Have you been getting lots of spam with your passwords inside? Want to know how they’re getting them and why you need to change your password right now? Keep reading to find out.
A little story
Awhile back I had a delivery guy at my house with $113 worth of fried chicken sandwiches for someone who doesn’t live here. I found out the next day that a friend’s caviar (food delivery app) was hacked and they used her credit card and a previously saved address from when she house sat here to deliver to. The people who placed the order were probably waiting in the bushes to intercept it!
How are they getting my password?
But how did they do it? How did they gain access to her account? It’s a lot easier than you think.
There’s been a lot of high profile breaches recently. A breach is when a website’s server gets hacked and someone downloads all the usernames and passwords. Some big ones include Adobe, Comcast, Domino’s, Dropbox, Evite, Equifax, Kickstarter, last.fm, LinkedIN, MyFitnessPal, Whitepages among hundreds of others (that we know about). Once they have the username & password combo, they then compile these huge lists and share them with all their friends online.
Why you should never re-use a password
And this leads us to the reason people say never to re-use a password. It takes a certain level of skill to hack a server but it takes much less skill to go on BitTorrent and download a huge list of username/password combinations. And those people who do that often write easy scripts to try those combos on every site they can think of. If you have the same username (or email!) and password combo on one of those breached sites on your caviar account, you may find chicken sandwiches in your history that you did not order!
Check if you’ve been pwned
Do you want even more of a push to make this a priority? Go check your email address(es) on haveibeenpwned.com and scroll down to see how many times your email’s been caught up in one of these breaches.
You can also now check to see if any of your passwords you use are on those lists. Go to https://haveibeenpwned.com/Passwords and type in that password you use for everything, and then promise me you’ll never use it again.
Don’t save your credit card details
Another thing that could have saved my friend from the chicken sandwich incident was not having her credit card details saved on the app or website. It’s inconvenient to keep adding your cc number each time, but it’s even more inconvenient to dispute a charge and potentially not get refunded. I only save my cc on places that have recurring payments and that’s just a handful of places. So uncheck that ‘save payment details’ checkmark every time you buy something from now on.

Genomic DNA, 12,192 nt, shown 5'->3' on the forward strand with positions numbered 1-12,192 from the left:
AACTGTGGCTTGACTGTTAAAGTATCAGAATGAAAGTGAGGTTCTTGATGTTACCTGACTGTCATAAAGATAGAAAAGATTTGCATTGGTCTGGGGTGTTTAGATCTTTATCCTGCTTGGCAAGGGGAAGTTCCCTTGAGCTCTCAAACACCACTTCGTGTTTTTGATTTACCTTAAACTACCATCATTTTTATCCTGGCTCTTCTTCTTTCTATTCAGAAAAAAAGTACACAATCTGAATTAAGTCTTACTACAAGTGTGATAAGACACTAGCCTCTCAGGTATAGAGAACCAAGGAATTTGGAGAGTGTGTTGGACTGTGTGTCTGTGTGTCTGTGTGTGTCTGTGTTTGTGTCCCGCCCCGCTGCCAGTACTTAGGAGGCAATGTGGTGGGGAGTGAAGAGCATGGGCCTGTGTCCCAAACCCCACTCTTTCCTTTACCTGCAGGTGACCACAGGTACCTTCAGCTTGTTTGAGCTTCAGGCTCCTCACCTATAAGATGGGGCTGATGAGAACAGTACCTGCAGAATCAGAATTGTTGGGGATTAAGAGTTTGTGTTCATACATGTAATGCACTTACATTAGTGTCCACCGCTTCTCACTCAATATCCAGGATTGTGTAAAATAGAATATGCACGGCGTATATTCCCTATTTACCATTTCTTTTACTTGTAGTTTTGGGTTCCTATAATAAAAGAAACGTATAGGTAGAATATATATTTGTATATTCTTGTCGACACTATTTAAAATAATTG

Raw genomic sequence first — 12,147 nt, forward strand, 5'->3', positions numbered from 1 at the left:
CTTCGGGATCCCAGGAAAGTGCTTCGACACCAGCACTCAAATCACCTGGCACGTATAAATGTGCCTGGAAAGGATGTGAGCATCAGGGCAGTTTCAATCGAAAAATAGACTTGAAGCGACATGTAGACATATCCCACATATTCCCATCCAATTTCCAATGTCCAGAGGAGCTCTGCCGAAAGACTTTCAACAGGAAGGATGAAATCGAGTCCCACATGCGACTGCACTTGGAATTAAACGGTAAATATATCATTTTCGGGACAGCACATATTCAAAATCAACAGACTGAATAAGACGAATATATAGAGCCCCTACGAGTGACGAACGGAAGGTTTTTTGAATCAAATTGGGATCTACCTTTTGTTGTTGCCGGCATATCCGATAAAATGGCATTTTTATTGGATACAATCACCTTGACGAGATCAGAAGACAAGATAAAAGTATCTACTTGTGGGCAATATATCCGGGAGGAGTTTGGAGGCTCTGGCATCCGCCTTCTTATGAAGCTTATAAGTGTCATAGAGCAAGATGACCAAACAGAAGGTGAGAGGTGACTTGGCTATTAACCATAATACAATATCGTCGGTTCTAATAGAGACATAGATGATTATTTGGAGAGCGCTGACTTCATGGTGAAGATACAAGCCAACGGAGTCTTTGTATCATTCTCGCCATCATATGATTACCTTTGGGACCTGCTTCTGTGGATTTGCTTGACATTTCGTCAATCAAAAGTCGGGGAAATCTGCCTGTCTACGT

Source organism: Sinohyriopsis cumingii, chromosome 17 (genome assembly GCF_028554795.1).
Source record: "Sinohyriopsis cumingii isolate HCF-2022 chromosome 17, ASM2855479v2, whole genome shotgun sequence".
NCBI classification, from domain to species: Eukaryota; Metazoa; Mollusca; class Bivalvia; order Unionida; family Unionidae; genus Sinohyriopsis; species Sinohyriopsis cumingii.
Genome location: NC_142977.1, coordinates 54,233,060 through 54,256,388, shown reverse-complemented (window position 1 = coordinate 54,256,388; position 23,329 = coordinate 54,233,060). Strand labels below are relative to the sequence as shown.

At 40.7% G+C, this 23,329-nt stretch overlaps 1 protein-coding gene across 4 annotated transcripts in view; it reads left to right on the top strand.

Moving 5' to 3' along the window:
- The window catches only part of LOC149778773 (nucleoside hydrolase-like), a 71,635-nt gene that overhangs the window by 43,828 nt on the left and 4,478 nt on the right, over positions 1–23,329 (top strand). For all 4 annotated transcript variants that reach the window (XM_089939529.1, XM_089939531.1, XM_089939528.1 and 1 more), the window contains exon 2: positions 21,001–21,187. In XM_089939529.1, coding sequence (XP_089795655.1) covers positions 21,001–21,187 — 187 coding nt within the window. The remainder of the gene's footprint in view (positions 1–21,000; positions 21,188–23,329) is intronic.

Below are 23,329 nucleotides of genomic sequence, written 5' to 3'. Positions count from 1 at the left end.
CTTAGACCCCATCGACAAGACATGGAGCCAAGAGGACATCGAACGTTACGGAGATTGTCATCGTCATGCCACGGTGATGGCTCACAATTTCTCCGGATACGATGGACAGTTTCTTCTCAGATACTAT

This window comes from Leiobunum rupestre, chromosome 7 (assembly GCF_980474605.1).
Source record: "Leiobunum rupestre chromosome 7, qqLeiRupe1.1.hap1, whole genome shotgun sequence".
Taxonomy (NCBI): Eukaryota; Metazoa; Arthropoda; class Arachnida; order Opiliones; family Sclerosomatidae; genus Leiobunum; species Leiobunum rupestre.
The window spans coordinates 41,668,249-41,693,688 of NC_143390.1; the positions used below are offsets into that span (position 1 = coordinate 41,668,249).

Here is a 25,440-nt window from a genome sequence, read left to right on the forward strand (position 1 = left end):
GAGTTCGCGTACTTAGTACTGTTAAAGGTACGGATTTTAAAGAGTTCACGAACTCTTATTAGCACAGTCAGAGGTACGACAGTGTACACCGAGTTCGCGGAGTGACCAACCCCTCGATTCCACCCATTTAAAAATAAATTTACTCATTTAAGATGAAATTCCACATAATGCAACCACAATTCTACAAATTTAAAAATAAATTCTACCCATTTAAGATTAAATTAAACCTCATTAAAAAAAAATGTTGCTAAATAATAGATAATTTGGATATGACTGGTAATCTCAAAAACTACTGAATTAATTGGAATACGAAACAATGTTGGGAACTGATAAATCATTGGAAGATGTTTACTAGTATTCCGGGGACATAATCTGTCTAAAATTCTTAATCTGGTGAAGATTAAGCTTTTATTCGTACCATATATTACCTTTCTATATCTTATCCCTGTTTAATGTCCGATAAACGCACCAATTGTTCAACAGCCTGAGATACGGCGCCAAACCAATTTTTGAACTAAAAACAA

Use a password manager & unique, randomly generated passwords
I strongly suggest you use a password manager like lastpass or 1password. Some of the password managers can work with multiple devices and you can get a browser extension to auto-fill passwords for you, and you can even get an app on your phone. You’ll now only need to remember ONE password to log you in, and the app will auto-fill for you the randomly generated passwords for each site. Make the one password a sentence, something long and odd like: “I really enjoy eating hummus under a full moon with the company of owls”. Then have the app create a 30-40 character randomly generated unique password for each website you go to. Spend a few hours changing your passwords everywhere, starting at the most important (banking, anywhere your cc is stored, anywhere on those lists of pwned sites, gmail, apple, etc.), and working your way down.
Use 2-factor authentication
Two factor authentication is simple, it just means that the website or app requires two different ways to verify it’s you before giving access. Usually the first factor is your regular password, and often the second factor is a pin they text or email you or maybe an answer to a question they ask. It means you’ll not only need your password to get in, but also access to your email or your phone’s texts, which (hopefully) would make it harder for unwanted access. I enable 2-factor authentication on any website that is important (apple, gmail, medical related, social media) and any website that stores or has access to my personal or banking info. I recommend you do the same.
If you want an extra layer of security, the most secure way to set up 2FA is via an app for the second layer instead of a pin they send via text or email. This is because if someone already has gained access to your email, they could retrieve that pin and log in. Or if you’ve got iMessage, and they have your Apple password, they could read your text messages online and get the pin that way. Not all websites allow for an app as the 2nd authentication method, but if a website does allow for it, I recommend it. I use Authy.